With reference to FIG. 4, the RAM 11 has an area for storing the a-d converted sampling data and an area for storing the number repetitions, m, of pulses P1. According to the present embodiment, the fluorescent substance 2 is excited repeatedly m times, and an integral amount of light is calculated from the averages of sums of sampling data at the respective time points. The sampling data area includes locations for storing the sampling data resulting from the first to mth excitations for each of the sampling time points t0 to tn, the sum and average of m pieces of data, and the eventual integral value. A ROM 13 has stored therein, for example, in the form of a table the temperature characteristics of the integral amount of fluorescence and afterglow shown in FIG. 2.
The integral amount of fluorescence and afterglow, which is determined by the foregoing procedure including sampling and a-d conversion, may alternatively be determined by subjecting the voltage output of the light receiver 5 to V-F conversion during the integration time period ta to tb to obtain pulses of frequency according to the output (shown as V-F converted signal in FIG. 5) and counting up the pulses. The count of course represents the integral amount of light.
The temperature measuring apparatus shown in FIG. 3 is controlled by the CPU 10. FIG. 6 shows the control and temperature calculating process by the CPU 10. First, the CPU 10 gives an instruction to the timing circuit 4 for producing a pulse P1, while a timer within the CPU 10 starts measuring the period Ta (step 21), whereupon pulses P1 and P2 are emitted from the circuit 4. The circuit 4 further starts producing pulses P3 at the time point when the pulse P2 falls. The CPU 10 waits until the time Ta elapses (step 22).
In the meantime, the fluorescent substance 2 is excited as stated above, and the fluorescence and afterglow emitted from the substance 2 are thereafter sampled every time the pulse P3 is given. The data is a-d converted and thereafter stored in the RAM 11 at every sampling time point at the location corresponding to the repetition number. When the time Ta measured by the timer is up, 1 is subtracted from the repetition number m within the RAM 11 (step 23). Step 24 checks whether the result is 0. Unless m=0, step 21 follows again to similarly repeat the excitation of the fluorescent substance and sampling of luminescence signals.
When the luminescence is completely measured m times, the m pieces of sampling data in the RAM 11 are added for each sampling time point (step 25), and the average of the m pieces of data is calculated (step 26). All the average values for the sampling time points are then added to obtain an eventual integral value (step 27). The integral value eventually obtained is compared with the temperature function of fluorescence and afterglow to calculate the temperature T (step 28). Although an average is calculated for each sampling time point in step 26, this step may be omitted, and the sums for the sampling time points are added to obtain the integral thereof, from which the temperature is determined. The result will be the same as above.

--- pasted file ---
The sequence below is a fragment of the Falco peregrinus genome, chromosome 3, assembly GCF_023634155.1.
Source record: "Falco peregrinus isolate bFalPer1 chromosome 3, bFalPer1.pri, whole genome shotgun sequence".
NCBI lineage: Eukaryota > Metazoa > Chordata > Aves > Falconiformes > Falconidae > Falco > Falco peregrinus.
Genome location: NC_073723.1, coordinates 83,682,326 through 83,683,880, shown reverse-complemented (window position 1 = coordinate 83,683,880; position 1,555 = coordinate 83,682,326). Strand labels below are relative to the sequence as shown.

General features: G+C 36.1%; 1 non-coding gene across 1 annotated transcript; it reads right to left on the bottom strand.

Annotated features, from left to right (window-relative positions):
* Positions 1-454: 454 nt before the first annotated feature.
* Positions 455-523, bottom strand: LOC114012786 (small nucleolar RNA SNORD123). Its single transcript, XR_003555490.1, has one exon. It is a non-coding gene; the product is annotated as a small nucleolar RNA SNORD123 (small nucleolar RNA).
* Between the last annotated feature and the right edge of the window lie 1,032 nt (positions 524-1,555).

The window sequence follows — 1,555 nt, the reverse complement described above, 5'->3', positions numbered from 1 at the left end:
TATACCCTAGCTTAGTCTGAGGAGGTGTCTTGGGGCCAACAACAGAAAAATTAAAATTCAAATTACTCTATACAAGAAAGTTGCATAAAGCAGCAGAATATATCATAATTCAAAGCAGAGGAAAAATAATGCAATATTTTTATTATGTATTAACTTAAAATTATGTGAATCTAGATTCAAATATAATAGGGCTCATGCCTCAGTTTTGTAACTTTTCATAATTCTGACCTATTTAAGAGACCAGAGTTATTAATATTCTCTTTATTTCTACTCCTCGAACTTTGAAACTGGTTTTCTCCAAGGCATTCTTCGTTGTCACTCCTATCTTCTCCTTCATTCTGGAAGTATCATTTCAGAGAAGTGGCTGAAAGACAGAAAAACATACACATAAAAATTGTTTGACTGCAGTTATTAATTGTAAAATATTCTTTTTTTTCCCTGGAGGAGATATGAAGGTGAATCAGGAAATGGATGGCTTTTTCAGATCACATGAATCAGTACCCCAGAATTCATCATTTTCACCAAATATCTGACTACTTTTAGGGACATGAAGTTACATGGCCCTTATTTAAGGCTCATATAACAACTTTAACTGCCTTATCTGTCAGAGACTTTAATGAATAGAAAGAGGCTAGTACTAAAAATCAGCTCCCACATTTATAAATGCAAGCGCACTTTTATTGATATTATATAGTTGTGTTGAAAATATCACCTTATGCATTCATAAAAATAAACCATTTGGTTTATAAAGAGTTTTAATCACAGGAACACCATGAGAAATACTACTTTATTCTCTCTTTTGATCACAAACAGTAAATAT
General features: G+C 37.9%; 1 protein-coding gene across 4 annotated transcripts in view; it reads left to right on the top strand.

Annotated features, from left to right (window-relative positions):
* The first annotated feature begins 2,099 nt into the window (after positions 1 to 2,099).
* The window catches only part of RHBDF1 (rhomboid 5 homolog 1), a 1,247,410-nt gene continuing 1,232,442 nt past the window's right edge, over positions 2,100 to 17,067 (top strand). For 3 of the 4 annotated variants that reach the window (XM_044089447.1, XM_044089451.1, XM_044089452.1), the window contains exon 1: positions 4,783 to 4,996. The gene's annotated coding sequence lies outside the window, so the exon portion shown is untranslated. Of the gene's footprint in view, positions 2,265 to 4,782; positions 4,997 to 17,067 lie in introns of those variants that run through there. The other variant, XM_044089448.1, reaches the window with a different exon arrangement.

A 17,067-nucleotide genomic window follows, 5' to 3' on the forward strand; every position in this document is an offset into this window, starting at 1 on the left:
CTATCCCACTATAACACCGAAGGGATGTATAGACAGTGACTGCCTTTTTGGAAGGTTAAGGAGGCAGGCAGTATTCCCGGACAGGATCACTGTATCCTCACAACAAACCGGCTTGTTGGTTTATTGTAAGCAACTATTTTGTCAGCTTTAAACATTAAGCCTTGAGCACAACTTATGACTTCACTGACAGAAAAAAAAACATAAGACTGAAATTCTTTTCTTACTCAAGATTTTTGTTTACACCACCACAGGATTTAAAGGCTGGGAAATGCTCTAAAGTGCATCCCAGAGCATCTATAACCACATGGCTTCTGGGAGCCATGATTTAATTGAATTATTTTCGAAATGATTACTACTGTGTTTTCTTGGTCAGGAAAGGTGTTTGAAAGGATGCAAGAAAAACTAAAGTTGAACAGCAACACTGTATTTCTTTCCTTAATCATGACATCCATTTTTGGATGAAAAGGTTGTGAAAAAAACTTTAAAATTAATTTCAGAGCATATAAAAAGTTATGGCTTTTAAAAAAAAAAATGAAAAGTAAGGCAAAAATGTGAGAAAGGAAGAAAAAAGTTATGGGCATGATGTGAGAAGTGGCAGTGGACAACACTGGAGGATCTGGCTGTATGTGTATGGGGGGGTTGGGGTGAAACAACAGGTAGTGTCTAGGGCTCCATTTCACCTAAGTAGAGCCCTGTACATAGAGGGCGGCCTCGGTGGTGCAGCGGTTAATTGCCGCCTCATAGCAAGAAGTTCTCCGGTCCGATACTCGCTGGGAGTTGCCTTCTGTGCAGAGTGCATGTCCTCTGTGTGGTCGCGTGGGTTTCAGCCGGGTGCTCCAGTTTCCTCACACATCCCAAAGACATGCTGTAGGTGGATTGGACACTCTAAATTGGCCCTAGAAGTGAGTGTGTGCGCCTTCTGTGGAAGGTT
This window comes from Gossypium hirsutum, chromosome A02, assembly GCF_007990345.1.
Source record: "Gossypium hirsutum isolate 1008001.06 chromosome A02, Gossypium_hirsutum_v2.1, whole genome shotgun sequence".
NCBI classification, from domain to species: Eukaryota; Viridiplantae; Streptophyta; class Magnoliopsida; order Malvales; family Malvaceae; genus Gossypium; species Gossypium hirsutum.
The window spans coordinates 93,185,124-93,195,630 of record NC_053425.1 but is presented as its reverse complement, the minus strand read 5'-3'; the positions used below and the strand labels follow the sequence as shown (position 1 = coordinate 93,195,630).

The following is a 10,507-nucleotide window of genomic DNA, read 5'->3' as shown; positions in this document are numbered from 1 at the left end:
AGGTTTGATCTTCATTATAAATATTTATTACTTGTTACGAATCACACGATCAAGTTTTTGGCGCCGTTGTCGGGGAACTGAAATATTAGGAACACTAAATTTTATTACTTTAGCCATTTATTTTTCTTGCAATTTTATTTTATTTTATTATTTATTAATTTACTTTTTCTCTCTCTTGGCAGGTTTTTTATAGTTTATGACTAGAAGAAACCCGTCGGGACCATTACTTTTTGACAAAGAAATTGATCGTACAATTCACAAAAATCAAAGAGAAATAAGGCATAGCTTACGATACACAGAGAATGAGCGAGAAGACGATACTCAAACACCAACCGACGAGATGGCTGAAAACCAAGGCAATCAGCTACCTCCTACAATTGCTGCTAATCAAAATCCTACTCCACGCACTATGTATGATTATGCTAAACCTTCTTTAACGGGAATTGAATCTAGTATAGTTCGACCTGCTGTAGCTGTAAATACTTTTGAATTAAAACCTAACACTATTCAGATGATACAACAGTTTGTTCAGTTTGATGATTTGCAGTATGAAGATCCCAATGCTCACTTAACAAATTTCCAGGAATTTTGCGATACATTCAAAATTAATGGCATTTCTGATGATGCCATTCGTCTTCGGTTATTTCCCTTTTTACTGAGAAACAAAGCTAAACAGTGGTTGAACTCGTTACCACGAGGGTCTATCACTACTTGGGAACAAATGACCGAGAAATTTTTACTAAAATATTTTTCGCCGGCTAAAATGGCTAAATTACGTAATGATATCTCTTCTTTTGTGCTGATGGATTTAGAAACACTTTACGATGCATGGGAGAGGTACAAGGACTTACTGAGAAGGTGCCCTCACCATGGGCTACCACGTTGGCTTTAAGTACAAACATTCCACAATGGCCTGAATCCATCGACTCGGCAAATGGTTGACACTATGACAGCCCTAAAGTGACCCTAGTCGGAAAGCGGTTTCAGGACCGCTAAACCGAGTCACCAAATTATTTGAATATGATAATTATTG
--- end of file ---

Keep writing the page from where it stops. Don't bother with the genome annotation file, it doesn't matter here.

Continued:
Although the start point ta and the end point tb of the integration time period are predetermined or fixed beforehand, these points may be determined according to the signal level of received light. Stated more specifically with reference to FIG. 8, an intensity level IS is predetermined and stored in the RAM 11 for the determination of start point ta and end point tb. The time point when the received light signal exceeds the level IS is taken as the start point ta, and the time point when the signal becomes lower than the level IS is taken as the time point tb. In this case, sampling pulses P3 are continuously emitted at all times, and the received light signal is sampled for the entire waveform.
FIG. 7 shows the process to be performed by the CPU when the start and end points are determined by the above method. Steps 21 to 25 are exactly the same as those shown in FIG. 6. When an average is calculated for each sampling point, the average value is read out (step 30) and compared with the level IS (step 31). The average values which are greater than the level IS are added to obtain an integral value (step 32), which is then compared with the temperature function of integral amount of light to determine the temperature T(step 33).
Although the exciting period Ta for the fluorescent substance is so determined as to be sufficient for the afterglow to completely disappear according to the foregoing description, the period Ta may be shorted. As shown in FIG. 9, the next pulse P1 is emitted to excite the fluorescent substance while the current afterglow is still present to measure the temperature with use of a dynamic luminescence response. In this case, the first luminescence, which differs from the following luminescence, is not utilized for the measurement of temperature. This method assures expedited temperature measurement.